Avalon Ventures, GSK jointly launch two new early-stage life science companies

Avalon Ventures today announced the launch of two new companies formed through its collaboration with GlaxoSmithKline (GSK) to fund and launch up to 10 early-stage life science companies. Silarus Therapeutics, Inc. and Thyritope Biosciences, Inc. each will receive up to $10 million in Series A financing and R&D support from Avalon Ventures and GSK. Both companies will be located at COI Pharmaceuticals in San Diego, the community of innovation established by Avalon Ventures to provide operational support, a fully equipped R&D facility and an experienced leadership team to its life science portfolio companies.

"Our collaboration with GSK represents a new model for driving early-stage drug discovery," said Jay Lichter, Ph.D., managing director of Avalon Ventures. "By combining the nimble start-up mentality of Avalon with the unmatched R&D expertise and resources of a global pharmaceutical giant like GSK, in less than 18 months we have launched three new companies in diverse therapeutic areas and completed our first compound screen for drug candidate identification in a robust collaboration with GSK. This collaboration has exceeded my expectations in terms of what we've been able to accomplish on such a short timescale."

The collaboration between Avalon Ventures and GSK was established in April 2013 and will provide up to $495 million to fund a total of 10 new companies through preclinical proof of concept. The first company launched through the collaboration, Sitari Pharmaceuticals, established in November 2013, is targeting the Transglutaminase 2 (TG2) pathway for the development of treatments for multiple disease indications, with an initial focus in celiac disease.

"This unique model of bringing venture capital together with academia and big pharma is proving to be a powerful vehicle that is working just as we had hoped, bridging the gap between excellent academic science and the transformational development of medicines that GSK can provide," said Lon Cardon, Senior Vice President, Alternative Discovery & Development at GSK. "From conception of the idea to three new companies in less than 18 months is an unprecedented pace for us and we are achieving our goal of capitalizing on exciting science and at the same time increasing efficiency in drug discovery, which ultimately will benefit patients."

Silarus Therapeutics is developing therapeutics targeting erythroferrone for the treatment of iron deficiency and iron overload disorders. Erythroferrone is a recently-discovered hormone that regulates the iron supply for red blood cell production. Iron deficiency, also known as anemia, is a condition in which blood does not contain the normal amount of red blood cells or lacks the proper amount of hemoglobin. This, in turn, lowers the amount of oxygen-rich blood in circulation, causing shortness of breath, dizziness or headaches. Iron overload is a condition in which too much iron builds up in the body, causing organ poisoning or failure. Silarus was founded based on intellectual property in-licensed from the University of California, Los Angeles, that was discovered by investigators Tomas Ganz, M.D., Ph.D., Professor of Medicine, Department of Pathology and Laboratory Medicine and Elizabeta Nemeth, Ph.D., Professor of Medicine, Division of Pulmonary and Critical Care, both of the UCLA David Geffen School of Medicine.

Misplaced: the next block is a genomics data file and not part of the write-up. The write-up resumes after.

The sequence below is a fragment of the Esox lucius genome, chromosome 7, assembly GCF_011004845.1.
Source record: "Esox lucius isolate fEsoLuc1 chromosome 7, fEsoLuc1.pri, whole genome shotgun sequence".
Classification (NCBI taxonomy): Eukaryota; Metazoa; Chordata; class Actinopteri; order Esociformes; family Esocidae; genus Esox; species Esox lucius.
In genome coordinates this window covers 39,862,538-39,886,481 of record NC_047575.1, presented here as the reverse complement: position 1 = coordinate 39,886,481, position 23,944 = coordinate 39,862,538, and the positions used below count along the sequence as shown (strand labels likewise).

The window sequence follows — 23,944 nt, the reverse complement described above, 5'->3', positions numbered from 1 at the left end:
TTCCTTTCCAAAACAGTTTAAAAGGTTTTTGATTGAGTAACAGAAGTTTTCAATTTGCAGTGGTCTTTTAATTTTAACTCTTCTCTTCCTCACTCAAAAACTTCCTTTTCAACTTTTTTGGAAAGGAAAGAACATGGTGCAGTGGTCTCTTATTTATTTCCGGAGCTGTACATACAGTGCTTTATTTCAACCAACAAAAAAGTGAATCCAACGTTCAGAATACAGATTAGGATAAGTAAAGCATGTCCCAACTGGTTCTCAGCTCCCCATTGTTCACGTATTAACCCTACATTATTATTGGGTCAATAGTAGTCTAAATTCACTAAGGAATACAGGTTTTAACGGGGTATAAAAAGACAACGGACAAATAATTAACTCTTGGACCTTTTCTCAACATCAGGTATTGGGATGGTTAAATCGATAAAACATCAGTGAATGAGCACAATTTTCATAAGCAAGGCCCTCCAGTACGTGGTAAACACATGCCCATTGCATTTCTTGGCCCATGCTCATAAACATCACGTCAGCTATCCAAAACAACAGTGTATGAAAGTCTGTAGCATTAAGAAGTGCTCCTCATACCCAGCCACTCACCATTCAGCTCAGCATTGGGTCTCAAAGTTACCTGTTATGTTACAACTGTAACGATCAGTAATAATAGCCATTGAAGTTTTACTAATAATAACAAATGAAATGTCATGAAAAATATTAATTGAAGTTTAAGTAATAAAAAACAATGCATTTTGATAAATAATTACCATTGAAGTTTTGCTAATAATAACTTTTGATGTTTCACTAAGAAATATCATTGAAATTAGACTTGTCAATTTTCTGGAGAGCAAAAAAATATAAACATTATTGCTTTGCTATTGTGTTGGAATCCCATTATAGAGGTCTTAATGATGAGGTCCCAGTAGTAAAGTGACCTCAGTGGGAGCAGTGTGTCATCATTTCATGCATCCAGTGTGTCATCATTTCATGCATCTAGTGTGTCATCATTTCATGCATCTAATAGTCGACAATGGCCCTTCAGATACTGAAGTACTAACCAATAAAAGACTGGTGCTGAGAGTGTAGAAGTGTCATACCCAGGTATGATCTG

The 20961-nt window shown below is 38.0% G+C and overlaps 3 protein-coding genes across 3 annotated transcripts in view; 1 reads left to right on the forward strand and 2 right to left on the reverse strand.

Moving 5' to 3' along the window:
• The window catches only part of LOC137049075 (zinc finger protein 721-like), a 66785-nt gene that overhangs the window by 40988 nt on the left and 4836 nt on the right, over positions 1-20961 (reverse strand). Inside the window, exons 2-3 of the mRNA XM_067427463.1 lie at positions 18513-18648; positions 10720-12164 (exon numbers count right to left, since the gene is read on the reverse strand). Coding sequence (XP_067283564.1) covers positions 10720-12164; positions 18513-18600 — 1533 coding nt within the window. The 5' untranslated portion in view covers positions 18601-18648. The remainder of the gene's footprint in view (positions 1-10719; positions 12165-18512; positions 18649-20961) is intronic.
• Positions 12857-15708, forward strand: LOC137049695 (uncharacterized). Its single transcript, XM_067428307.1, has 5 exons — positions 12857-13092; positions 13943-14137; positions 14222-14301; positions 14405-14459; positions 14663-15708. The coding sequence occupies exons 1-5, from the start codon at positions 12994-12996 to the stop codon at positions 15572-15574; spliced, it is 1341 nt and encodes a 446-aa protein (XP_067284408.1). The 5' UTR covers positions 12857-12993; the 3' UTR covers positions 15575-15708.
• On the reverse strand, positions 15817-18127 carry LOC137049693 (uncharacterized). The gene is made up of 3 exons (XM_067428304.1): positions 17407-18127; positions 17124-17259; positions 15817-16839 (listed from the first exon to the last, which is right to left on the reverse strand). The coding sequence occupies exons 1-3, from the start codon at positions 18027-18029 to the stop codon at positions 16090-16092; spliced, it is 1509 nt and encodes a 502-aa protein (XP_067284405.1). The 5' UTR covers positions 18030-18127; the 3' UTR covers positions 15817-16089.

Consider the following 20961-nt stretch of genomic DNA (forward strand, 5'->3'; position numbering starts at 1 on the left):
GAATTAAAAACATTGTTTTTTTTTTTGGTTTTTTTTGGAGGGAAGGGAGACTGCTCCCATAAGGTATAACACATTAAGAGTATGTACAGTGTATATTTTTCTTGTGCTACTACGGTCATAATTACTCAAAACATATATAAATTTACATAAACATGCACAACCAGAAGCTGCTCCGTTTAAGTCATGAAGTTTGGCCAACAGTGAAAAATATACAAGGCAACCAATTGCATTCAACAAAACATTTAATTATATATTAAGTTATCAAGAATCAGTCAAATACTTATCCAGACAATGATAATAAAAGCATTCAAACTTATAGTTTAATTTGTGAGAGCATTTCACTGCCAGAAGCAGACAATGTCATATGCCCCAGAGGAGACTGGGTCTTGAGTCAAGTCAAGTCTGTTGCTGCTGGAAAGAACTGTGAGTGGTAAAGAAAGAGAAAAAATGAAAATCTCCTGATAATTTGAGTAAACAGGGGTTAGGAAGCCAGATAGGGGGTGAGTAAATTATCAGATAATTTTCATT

Thyritope Biosciences is developing therapeutics that target thyroid stimulating auto-antibodies, which are the causative drivers of Graves' hyperthyroidism and Graves' orbitopathy. Graves' disease is an autoimmune disorder caused by antibodies that over-stimulate the thyroid, causing excessive thyroid hormone production. The same antibodies stimulate the tissue around the eyes, resulting in an increase of orbital fat and extra-ocular muscle volume which causes the bulging of the eyes characteristic of Graves' orbitopathy. While there are existing treatments to manage Graves' hyperthyroidism, these treatments do not address the underlying cause of the disease. There is currently no approved treatment for Graves' orbitopathy. Thyritope was founded based on molecular evolution technology developed by Patrick Daugherty, Ph.D., Professor of Chemical Engineering, and Biomolecular Science and Engineering at the University of California, Santa Barbara and commercialized by Serimmune, Inc.

Based on the terms of the Avalon-GSK collaboration established in April 2013, Avalon will provide Silarus and Thyritope with executive leadership and operational management consistent with its current portfolio strategy. GSK has the option to acquire each of the companies upon the identification of a clinical candidate. Should GSK elect not to exercise this option on any of the companies, ownership of those companies will remain with Avalon, and Avalon will be free to enter into other strategic transactions.


The opinions expressed here are the views of the writer and do not necessarily reflect the views and opinions of News Medical.
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